The Missing Stoics in Diogenes Laertius

Summary of the original table of contents of Book VII from Diogenes Laertius’ Lives and Opinions of Eminent Philosophers, showing the names of the most eminent philosophers of the Stoic school, from Zeno down to Cornutus.

The Lives and Opinions of Eminent Philosophers by Diogenes Laertius, written at the start of the 3rd century AD, is one of our main sources for information about ancient Stoicism.  Book VII, on the Stoic school, is very useful.  However, many people may be unaware that the surviving manuscripts are incomplete.  It cuts off during the life of Chrysippus for some reason.  We know from a table of contents in one of the manuscripts, though, that it should continue with chapters on many subsequent Stoics.  Here is a full list of the eminent Stoic philosophers whose lives and opinions Diogenes considered important enough to include:

  1. Zeno of Citium – Founder and first scholarch
  2. Aristo [of Chios] – Seceded from school
  3. Herillus – Seceded from school
  4. Dionysius – Seceded from school
  5. Cleanthes – Second scholarch
  6. Sphaerus
  7. Chrysippus -Third scholarch, with whom the surviving manuscripts end…
  8. Zeno of Tarsus
  9. Diogenes [of Babylon] – Fourth scholarch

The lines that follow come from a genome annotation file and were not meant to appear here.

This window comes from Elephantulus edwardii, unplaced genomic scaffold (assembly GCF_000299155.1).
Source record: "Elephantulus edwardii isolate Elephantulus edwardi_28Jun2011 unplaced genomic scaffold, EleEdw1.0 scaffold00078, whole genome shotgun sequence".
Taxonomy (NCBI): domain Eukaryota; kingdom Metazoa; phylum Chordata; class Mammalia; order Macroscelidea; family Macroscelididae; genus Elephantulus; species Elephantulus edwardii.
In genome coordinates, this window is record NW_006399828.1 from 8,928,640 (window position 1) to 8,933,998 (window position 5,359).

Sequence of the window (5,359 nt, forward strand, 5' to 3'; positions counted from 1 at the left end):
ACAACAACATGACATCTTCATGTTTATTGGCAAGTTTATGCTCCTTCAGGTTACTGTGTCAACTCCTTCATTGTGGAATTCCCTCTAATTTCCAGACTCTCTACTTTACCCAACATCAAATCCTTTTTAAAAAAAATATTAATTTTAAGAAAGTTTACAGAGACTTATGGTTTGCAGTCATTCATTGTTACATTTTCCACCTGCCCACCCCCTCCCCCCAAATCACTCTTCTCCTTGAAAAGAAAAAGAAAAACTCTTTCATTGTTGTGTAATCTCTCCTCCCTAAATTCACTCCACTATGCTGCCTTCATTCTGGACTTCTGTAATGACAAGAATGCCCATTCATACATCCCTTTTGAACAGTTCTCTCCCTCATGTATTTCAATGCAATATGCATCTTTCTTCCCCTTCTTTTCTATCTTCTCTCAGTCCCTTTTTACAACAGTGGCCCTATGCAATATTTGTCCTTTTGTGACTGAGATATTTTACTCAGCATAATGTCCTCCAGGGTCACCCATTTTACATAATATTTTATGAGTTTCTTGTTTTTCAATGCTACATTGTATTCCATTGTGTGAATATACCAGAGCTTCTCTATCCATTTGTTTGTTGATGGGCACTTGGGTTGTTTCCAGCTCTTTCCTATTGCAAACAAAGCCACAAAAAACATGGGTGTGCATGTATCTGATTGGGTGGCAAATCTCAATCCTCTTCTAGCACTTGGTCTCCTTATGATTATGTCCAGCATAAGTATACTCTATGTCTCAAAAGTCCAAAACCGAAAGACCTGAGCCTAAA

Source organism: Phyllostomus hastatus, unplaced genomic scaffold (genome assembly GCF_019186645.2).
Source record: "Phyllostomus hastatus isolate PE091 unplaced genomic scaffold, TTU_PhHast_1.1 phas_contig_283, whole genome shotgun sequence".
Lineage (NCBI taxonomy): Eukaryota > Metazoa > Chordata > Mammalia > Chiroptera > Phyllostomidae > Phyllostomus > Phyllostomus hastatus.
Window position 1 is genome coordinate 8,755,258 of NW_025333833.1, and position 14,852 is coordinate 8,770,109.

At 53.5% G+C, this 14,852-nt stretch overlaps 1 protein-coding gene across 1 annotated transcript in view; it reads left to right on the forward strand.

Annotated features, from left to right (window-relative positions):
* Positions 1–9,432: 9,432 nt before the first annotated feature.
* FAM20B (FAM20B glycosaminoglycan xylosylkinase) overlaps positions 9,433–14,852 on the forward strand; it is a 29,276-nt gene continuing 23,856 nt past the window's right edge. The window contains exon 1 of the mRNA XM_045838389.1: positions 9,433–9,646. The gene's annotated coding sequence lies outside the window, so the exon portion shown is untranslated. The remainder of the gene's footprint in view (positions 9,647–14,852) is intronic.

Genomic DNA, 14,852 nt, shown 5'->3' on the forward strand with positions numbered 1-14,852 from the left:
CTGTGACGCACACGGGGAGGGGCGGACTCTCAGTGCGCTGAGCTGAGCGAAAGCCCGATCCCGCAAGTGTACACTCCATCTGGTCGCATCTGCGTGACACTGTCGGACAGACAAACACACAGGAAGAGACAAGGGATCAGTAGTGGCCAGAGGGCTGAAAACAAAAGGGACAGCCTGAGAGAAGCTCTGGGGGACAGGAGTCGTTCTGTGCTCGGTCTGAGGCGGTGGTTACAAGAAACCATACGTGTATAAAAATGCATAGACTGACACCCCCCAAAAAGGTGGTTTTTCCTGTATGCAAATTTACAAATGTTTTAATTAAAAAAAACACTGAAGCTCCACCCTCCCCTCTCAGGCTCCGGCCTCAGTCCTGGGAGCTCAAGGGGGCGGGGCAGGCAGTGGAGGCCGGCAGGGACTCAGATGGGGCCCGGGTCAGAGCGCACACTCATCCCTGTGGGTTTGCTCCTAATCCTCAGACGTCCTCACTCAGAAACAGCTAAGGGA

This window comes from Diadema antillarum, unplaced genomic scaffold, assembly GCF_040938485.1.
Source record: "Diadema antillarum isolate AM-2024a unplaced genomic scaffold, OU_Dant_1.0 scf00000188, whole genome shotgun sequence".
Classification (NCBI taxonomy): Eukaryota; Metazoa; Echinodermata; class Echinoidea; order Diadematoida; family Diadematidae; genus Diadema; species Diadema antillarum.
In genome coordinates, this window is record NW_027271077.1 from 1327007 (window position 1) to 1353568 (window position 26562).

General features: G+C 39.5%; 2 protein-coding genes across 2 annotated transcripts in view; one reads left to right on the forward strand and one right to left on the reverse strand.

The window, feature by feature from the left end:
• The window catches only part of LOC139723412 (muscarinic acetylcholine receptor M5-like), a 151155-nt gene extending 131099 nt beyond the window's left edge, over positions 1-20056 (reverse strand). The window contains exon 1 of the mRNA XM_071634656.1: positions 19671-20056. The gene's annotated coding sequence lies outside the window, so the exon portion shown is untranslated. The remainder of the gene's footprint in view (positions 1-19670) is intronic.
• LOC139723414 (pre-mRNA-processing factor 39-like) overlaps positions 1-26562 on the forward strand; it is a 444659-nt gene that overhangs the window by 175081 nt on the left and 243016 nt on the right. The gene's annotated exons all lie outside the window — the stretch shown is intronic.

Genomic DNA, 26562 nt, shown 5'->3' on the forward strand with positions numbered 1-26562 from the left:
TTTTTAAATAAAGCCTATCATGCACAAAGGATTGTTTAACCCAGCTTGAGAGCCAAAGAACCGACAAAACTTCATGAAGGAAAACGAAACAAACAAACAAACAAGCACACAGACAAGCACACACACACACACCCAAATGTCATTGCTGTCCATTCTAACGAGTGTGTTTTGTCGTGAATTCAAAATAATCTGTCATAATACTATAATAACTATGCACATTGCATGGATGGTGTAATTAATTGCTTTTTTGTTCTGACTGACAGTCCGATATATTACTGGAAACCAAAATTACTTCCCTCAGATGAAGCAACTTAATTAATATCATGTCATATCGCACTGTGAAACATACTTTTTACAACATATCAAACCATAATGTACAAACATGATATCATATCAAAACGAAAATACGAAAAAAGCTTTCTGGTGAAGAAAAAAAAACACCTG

10. Apollodorus [of Seleucia]
  11. Boethus [of Sidon]
  12. Mnesarchides
  13. Mnasagoras
  14. Nestor
  15. Basilides
  16. Dardanus [of Athens]
  17. Antipater [of Tarsus] – Fifth scholarch
  18. Heraclides [of Tarsus]
  19. Sosigenes
  20. Panaetius – Sixth scholarch, founder of The Middle Stoa
  21. Hecato [of Rhodes]
  22. Posidonius – Head of the school in Rhodes
  23. Athenodorus [Cordylion]
  24. Athenodorus [Cananites]
  25. Antipater [of Tyre]
  26. Arius [Didymus]
  27. Cornutus – Fl. in reign of Nero, c. 60 AD

Notable Omissions

Cato the Younger is not listed here and neither is Seneca, though he was a contemporary of Cornutus.  Seneca was executed in 65 AD, whereas it’s believed Cornutus was still alive and exiled in either 66 or 68 AD.  Musonius Rufus, Epictetus, and other Stoics who come later are also missing but possibly only because Diogenes’ main source is Arius Didymus, who died around the same time as Cornutus and Seneca.

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